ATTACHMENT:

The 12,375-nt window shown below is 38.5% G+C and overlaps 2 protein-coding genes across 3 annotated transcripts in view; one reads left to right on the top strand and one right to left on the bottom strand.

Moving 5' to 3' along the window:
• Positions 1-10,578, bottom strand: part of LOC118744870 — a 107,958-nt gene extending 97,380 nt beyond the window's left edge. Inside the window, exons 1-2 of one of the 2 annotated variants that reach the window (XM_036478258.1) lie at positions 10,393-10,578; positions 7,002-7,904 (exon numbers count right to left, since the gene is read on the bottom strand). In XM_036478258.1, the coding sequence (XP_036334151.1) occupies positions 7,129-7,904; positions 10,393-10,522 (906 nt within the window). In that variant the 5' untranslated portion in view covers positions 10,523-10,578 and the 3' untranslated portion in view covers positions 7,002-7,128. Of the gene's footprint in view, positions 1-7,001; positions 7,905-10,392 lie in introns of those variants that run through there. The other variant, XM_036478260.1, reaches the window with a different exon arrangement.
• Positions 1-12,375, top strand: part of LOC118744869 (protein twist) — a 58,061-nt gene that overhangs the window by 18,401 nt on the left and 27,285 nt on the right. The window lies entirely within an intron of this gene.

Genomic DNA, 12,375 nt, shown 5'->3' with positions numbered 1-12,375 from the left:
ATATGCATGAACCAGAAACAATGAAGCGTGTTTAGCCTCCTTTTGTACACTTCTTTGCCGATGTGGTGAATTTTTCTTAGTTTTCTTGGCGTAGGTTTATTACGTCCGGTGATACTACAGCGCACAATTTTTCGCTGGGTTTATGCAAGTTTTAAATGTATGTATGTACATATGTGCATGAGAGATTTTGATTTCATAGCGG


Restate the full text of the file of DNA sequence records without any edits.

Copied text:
The 12,375-nt window shown below is 38.5% G+C and overlaps 2 protein-coding genes across 3 annotated transcripts in view; one reads left to right on the top strand and one right to left on the bottom strand.

Moving 5' to 3' along the window:
• Positions 1-10,578, bottom strand: part of LOC118744870 — a 107,958-nt gene extending 97,380 nt beyond the window's left edge. Inside the window, exons 1-2 of one of the 2 annotated variants that reach the window (XM_036478258.1) lie at positions 10,393-10,578; positions 7,002-7,904 (exon numbers count right to left, since the gene is read on the bottom strand). In XM_036478258.1, the coding sequence (XP_036334151.1) occupies positions 7,129-7,904; positions 10,393-10,522 (906 nt within the window). In that variant the 5' untranslated portion in view covers positions 10,523-10,578 and the 3' untranslated portion in view covers positions 7,002-7,128. Of the gene's footprint in view, positions 1-7,001; positions 7,905-10,392 lie in introns of those variants that run through there. The other variant, XM_036478260.1, reaches the window with a different exon arrangement.
• Positions 1-12,375, top strand: part of LOC118744869 (protein twist) — a 58,061-nt gene that overhangs the window by 18,401 nt on the left and 27,285 nt on the right. The window lies entirely within an intron of this gene.

Genomic DNA, 12,375 nt, shown 5'->3' with positions numbered 1-12,375 from the left:
ATATGCATGAACCAGAAACAATGAAGCGTGTTTAGCCTCCTTTTGTACACTTCTTTGCCGATGTGGTGAATTTTTCTTAGTTTTCTTGGCGTAGGTTTATTACGTCCGGTGATACTACAGCGCACAATTTTTCGCTGGGTTTATGCAAGTTTTAAATGTATGTATGTACATATGTGCATGAGAGATTTTGATTTCATAGCGG